Learn a programming language with flashcards

February 16, 2020

It can be frustrating to switch languages or stacks. While you're learning, you feel inefficient and might compare yourself unfavourably to more experienced developers. Fortunately, there is a solution: use flashcards to speed up the initial stages of learning! Read on to find out efficient techniques for creating flashcards specifically for learning programming languages.

How do flashcards work?

You have likely encountered flashcards as a learning aid for memorising vocabulary of a foreign language. A traditional flashcard is a piece of paper, one side of which (the front) contains a prompt, or a question; the other side (the back) contains the answer. A collection of flashcards is called a deck.

When reviewing a deck, you pick up a flashcard, read its front, and think of the answer. Then, you check whether you have answered it correctly by flipping the flashcard and reading its back.

While you can review the whole deck at once, it is more efficient to do so using a spaced repetition system (SRS). The more often you answer a question correctly, the less often you review the flashcard.

Since storing flashcards by next date of review is a bit fiddly, people have created multiple flashcard automation programs. I would recommend starting with Anki. It is the most configurable flashcard program I've used, and it has a large repository of free decks to download. It also stands out from competitors because of a transparent, user-friendly funding model (desktop and web free, mobile pay-once-yours-forever; no SaaS.)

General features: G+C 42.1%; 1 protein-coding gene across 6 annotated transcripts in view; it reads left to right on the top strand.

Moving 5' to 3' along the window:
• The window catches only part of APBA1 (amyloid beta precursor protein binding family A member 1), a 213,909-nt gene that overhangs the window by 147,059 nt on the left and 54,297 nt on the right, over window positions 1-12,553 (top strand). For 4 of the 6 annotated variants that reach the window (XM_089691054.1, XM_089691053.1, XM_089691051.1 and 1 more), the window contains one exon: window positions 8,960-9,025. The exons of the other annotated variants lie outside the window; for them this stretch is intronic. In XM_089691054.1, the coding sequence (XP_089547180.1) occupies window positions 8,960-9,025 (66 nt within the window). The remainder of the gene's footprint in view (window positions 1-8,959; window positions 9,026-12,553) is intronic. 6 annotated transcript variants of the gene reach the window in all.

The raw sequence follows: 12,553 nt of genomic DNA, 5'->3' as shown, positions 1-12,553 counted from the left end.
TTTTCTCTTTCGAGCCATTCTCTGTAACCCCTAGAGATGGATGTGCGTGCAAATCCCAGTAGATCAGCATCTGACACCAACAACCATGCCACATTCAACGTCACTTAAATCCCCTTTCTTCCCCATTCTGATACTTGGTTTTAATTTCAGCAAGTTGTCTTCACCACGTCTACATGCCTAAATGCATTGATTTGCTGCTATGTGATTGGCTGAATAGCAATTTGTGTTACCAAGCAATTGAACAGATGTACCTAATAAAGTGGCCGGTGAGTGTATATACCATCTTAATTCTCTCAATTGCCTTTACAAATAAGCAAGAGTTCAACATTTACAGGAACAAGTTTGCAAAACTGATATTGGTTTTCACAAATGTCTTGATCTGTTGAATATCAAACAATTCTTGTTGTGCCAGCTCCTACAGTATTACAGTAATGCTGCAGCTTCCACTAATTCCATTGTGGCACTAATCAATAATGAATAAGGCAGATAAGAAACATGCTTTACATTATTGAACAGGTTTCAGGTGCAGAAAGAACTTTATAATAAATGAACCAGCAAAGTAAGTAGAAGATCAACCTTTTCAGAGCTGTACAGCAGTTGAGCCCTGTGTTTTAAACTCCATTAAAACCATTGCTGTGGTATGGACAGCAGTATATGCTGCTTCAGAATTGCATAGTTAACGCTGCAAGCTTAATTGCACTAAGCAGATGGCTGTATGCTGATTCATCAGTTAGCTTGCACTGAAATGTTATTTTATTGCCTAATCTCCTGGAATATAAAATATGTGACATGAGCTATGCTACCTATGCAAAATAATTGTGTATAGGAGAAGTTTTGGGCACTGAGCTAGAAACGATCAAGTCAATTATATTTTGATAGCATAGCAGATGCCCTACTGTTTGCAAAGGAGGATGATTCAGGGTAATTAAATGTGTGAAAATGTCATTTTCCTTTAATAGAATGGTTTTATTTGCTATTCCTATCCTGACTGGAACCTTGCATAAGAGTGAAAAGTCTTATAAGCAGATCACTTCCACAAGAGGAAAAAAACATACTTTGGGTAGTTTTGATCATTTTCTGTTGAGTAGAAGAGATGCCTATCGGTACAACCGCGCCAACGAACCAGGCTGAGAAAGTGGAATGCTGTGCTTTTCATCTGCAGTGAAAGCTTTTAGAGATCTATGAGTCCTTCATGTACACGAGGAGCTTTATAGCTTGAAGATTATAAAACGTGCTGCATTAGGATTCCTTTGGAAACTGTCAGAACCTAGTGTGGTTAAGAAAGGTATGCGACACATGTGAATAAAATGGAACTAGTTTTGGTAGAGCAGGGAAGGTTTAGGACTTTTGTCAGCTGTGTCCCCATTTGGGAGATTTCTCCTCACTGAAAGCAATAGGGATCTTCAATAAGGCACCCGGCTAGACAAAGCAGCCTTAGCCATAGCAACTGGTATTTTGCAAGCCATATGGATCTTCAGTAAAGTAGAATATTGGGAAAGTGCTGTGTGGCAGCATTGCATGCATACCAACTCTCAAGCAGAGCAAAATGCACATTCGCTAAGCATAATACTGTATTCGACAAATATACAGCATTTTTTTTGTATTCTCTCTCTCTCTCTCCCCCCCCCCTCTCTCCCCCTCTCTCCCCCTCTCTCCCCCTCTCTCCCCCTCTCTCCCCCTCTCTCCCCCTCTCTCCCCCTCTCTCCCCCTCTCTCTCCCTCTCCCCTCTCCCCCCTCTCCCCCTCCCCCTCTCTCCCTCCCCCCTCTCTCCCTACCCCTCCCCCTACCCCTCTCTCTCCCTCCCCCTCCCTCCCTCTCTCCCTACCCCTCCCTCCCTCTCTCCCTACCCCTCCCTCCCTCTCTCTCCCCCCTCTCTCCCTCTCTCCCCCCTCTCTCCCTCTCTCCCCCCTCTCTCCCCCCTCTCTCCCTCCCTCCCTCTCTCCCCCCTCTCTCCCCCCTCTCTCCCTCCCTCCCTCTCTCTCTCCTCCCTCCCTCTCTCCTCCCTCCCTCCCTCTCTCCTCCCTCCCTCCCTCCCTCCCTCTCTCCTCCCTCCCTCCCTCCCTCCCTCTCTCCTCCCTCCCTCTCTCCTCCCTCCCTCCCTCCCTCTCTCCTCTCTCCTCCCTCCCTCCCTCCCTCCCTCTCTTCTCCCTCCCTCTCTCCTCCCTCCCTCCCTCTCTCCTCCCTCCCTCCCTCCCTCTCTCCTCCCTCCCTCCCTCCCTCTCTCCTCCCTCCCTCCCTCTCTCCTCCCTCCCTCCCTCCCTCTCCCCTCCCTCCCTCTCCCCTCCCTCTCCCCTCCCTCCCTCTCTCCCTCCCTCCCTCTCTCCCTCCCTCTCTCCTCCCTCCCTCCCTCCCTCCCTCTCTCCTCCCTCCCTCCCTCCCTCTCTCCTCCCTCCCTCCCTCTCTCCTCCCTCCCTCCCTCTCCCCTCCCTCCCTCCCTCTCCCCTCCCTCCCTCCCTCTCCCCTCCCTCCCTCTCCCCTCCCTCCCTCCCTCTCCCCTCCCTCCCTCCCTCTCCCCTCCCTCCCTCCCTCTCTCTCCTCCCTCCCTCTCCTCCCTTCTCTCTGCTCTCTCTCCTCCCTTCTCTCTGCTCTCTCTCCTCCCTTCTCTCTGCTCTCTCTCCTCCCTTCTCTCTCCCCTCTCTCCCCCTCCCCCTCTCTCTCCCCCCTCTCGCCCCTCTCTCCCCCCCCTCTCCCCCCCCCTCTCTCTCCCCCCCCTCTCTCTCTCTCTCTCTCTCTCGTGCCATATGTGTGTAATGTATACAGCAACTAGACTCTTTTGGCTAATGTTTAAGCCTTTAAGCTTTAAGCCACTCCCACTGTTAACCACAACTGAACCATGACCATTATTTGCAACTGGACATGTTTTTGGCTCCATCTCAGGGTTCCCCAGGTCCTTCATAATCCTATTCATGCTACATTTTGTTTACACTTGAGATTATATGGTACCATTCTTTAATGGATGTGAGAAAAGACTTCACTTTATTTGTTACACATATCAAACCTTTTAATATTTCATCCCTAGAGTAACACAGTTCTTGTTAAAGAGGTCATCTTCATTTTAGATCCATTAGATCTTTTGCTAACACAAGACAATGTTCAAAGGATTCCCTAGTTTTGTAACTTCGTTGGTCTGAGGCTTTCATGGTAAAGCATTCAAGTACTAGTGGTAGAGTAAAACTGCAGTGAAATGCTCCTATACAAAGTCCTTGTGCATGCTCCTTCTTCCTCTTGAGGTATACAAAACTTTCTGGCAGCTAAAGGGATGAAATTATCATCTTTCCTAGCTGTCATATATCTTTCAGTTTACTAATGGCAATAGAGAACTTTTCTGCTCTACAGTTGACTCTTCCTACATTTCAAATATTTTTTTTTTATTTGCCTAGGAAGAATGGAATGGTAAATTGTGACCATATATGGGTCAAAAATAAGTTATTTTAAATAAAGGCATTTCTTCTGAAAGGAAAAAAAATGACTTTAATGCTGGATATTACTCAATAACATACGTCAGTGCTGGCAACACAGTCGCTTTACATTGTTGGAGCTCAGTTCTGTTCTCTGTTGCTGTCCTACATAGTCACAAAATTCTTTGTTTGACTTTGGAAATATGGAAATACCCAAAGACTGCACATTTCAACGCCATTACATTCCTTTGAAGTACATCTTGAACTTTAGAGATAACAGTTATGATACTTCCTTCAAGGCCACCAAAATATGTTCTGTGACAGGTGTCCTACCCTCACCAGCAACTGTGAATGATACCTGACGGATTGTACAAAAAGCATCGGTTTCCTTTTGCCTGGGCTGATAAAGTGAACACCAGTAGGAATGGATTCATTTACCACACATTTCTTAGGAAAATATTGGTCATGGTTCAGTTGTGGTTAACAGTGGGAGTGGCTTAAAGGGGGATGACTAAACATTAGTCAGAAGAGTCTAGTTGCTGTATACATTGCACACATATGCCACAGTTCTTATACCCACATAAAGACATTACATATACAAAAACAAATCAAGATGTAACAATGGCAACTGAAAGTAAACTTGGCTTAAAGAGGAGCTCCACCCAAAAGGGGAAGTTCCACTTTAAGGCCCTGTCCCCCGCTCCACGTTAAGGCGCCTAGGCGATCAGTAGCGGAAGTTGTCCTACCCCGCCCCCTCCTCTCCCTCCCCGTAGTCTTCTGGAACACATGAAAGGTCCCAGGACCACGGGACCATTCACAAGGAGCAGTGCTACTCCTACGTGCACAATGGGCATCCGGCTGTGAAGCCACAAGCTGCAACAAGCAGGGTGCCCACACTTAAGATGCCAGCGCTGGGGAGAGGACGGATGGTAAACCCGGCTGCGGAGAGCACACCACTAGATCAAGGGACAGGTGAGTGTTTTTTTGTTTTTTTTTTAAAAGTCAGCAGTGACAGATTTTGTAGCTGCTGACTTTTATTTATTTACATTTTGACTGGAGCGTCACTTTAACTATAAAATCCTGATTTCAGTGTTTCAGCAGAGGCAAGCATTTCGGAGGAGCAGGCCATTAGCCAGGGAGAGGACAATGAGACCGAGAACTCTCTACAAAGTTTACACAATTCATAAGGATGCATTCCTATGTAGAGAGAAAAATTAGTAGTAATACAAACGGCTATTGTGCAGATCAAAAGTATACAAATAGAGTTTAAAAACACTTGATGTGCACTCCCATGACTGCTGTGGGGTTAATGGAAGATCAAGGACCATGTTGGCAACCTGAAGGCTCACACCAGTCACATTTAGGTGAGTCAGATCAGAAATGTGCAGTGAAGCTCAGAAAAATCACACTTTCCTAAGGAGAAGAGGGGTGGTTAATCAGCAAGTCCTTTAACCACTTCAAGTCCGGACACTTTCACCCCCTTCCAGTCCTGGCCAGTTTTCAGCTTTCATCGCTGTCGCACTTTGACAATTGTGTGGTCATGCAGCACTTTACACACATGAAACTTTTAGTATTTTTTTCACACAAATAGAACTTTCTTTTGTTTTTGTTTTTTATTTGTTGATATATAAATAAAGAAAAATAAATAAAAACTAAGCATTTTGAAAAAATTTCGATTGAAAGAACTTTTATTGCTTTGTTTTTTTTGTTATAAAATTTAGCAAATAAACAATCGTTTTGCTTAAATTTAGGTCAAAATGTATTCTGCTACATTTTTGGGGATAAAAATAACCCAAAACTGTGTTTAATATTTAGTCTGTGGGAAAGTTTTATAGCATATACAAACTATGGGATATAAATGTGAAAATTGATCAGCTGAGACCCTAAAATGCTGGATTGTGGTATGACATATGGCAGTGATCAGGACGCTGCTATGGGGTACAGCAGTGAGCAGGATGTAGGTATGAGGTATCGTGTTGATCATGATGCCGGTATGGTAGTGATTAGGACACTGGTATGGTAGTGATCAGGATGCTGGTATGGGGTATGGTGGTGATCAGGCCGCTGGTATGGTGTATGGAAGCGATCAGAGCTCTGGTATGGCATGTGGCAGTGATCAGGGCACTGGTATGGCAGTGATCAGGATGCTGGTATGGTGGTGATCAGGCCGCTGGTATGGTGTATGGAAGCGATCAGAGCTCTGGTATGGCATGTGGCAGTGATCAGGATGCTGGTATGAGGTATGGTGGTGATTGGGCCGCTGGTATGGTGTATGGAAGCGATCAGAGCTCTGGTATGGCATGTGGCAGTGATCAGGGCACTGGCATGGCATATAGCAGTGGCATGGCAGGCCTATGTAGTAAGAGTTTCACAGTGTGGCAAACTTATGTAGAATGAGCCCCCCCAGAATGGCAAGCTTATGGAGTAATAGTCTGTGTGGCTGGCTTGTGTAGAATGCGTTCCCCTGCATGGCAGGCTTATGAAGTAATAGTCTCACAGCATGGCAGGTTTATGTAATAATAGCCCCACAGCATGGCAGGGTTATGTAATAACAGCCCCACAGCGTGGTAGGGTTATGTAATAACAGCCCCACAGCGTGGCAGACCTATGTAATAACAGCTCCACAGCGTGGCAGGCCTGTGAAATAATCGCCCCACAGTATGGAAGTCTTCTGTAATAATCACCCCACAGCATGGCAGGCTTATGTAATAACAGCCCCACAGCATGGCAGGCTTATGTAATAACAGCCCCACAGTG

OK, but DO flashcards actually work?

Anecdotally, yes :)

I used two flashcard decks as part of my recent job interview preparation process. One of those was a publicly-available Python Anki deck. The other was a deck I created myself, consisting of basic computer science facts and algorithms. I don't use Python for day to day development, but (after solving some hackerrank problems) I felt comfortable using it for whiteboarding problems. Given that recall ability deteriorates in stressful situations, it felt like flashcards improved my interview performance.

Before writing this article I also ran an informal poll on Twitter. Nearly 20% of people who responded have previously used flashcards to learn a programming language. This seems high enough to prove the usefulness of the technique, and low enough that you may still gain a competitive advantage over people who don't use them.

What can you learn using flashcards?

Flashcards can be used to:

  • memorise associations between two concepts
  • memorise short sequences of concepts, where order is important
  • prompt yourself with topics for theory recall

In the context of programming languages, you can use flashcards to learn:

  • language keywords
  • language syntax
  • core library functions
  • user library functions
  • edge cases
  • language idioms

What can't you learn using flashcards?

Flashcards train your ability to recall information after receiving a cue. Learning a programming language with flashcards will help you read and understand code better. However, you will still need to practice writing the language in some other way.